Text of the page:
Acts 16: 11-15

So, setting sail from Troas, we made a direct voyage to Samothrace, and the following day to Neapolis, and from there to Philippi, which is a leading city of the district of Macedonia and a Roman colony. We remained in this city some days. And on the Sabbath day we went outside the gate to the riverside, where we supposed there was a place of prayer, and we sat down and spoke to the women who had come together. One who heard us was a woman named Lydia, from the city of Thyatira, a seller of purple goods, who was a worshiper of God. The Lord opened her heart to pay attention to what was said by Paul. And after she was baptized, and her household as well, she urged us, saying, “If you have judged me to be faithful to the Lord, come to my house and stay.” And she prevailed upon us

Understanding And Applying the Text

Luke addressed Acts to Theopholus. We know nothing about Theopholus. But we assume he is a Gentile. He had a Greek name. We also assume he was not familiar with Macedonia. Luke had to explain Philipi was a leading city in Macedonia. He also pointed out it was a Roman Colony. This implies he was not a Roman official.

A Roman colony was a city colonized by Roman Citizens. Citizens of the city were also citizens of Rome.

On the Sabbath, Paul and his party went outside the city. They were looking for the place the Jews went to pray. This seems odd. Rome allowed the Jews to worship God. They had synagogues. Why didn’t they worship in the synagogue?

Philippi was a Roman colony. It was a free Roman city. Synagogues were not allowed in the city. It was unlawful for Jews to worship in Philippi. They had a secret place outside the city. For this reason, and the fact Luke commends her for her godliness, Calvin concludes Lydia was a Jewess. I question this conclusion. Luke does not say she was a Jewess. But he says she was a worshiper of God. That is a phrase he used to describe God-fearers. In fact, the NET translation translates it as “God-fearing woman” I assume she was a gentile.

God opened her heart to the Gospel. And she and her household were baptized. This is a historical text. It teaches what occurred. It is not a teaching on baptism. Yet both credobaptists and paedobaptists have used this passage to support their claims. With that in mind let’s examine the text.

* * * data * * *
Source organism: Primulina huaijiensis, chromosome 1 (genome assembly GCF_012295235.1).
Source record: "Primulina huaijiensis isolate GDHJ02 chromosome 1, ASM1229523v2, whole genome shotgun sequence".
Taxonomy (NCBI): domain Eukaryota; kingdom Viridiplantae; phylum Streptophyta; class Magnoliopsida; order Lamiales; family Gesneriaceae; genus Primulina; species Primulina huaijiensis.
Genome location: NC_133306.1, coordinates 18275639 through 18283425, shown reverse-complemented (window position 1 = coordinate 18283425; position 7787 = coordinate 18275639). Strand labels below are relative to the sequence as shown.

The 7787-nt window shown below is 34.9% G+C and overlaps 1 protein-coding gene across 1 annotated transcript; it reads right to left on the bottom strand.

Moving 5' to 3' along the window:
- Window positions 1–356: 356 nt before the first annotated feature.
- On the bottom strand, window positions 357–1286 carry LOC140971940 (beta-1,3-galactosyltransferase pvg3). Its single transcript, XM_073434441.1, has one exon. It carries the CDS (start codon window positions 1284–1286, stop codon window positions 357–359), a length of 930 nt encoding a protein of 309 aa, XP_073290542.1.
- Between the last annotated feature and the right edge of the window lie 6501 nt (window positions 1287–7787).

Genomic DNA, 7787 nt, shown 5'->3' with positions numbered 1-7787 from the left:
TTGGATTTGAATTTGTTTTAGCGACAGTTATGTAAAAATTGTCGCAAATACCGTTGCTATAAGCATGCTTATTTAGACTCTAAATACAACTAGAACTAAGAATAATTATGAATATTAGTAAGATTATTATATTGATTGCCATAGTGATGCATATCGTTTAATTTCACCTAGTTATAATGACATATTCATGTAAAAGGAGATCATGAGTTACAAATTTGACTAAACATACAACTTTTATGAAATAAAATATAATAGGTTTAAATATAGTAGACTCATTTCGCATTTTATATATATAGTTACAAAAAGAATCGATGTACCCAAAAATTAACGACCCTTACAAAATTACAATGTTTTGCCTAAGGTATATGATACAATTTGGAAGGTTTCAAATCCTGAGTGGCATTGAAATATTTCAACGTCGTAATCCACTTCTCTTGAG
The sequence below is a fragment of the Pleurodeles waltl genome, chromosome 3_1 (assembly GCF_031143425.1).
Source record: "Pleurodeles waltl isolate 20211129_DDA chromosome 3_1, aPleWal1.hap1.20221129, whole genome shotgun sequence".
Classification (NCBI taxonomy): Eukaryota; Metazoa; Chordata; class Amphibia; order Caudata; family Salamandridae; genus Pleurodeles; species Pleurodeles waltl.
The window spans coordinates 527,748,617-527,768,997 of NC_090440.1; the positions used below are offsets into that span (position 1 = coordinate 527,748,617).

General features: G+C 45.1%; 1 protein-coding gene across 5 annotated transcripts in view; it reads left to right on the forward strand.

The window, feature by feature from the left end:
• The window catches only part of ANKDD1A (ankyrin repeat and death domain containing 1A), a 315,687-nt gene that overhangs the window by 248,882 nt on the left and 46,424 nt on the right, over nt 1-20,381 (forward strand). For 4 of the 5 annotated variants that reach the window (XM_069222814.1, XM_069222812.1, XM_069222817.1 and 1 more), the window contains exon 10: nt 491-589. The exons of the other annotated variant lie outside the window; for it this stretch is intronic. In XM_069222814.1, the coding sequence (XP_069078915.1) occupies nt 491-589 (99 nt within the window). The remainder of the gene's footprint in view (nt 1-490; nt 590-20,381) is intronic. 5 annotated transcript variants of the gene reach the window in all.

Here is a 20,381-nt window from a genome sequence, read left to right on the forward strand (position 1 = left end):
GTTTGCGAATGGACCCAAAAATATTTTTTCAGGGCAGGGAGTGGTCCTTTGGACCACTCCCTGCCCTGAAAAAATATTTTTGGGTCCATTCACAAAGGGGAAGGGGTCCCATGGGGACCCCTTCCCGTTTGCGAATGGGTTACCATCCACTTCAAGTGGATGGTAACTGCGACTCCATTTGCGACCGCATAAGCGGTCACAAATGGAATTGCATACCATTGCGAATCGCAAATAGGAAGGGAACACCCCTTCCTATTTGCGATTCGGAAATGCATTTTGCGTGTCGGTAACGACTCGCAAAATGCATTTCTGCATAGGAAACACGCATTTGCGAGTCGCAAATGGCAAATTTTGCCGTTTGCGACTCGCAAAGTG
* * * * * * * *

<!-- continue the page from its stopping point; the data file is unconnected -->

Paedobaptism is the doctrine we are to baptize infants of covenant households. Credobaptism is the doctrine only confessing Christians receive baptism. This is not a defense or attack of either doctrine. Rather it is an examination of the passage from both viewpoints. I encourage the reader to study this very important sacrament.

In the ancient world, the head of the household determined the household’s religion. If the head of the household was a Christian the entire household was Christian. This does not mean that everyone converted. It means the head of the household dictated the household’s religion. Paul baptized every one in the household. There is no statement everyone believed. They participated in the covenant by being a member of the household.

Credo and Paedobaptist make similar but opposite assumptions. The Credobaptist assume all believed. Paedobaptist assumes all did not believe. Or at least did not need to believe. Both are assumptions.

The Paedopbatist argue we are to baptize all members of the covenant household. That includes infants.

Credobaptists argue all believed. There is no statement Lydia had children. In fact, it appears Lydia is the head of the household meaning there was no husband. If there was no husband that would imply no children and no infants. To assert there were is to read something into the text that is not there.

The arguments for and against each side are much more complex. The arguments are much more substantive. But we are limiting ourselves to this passage.

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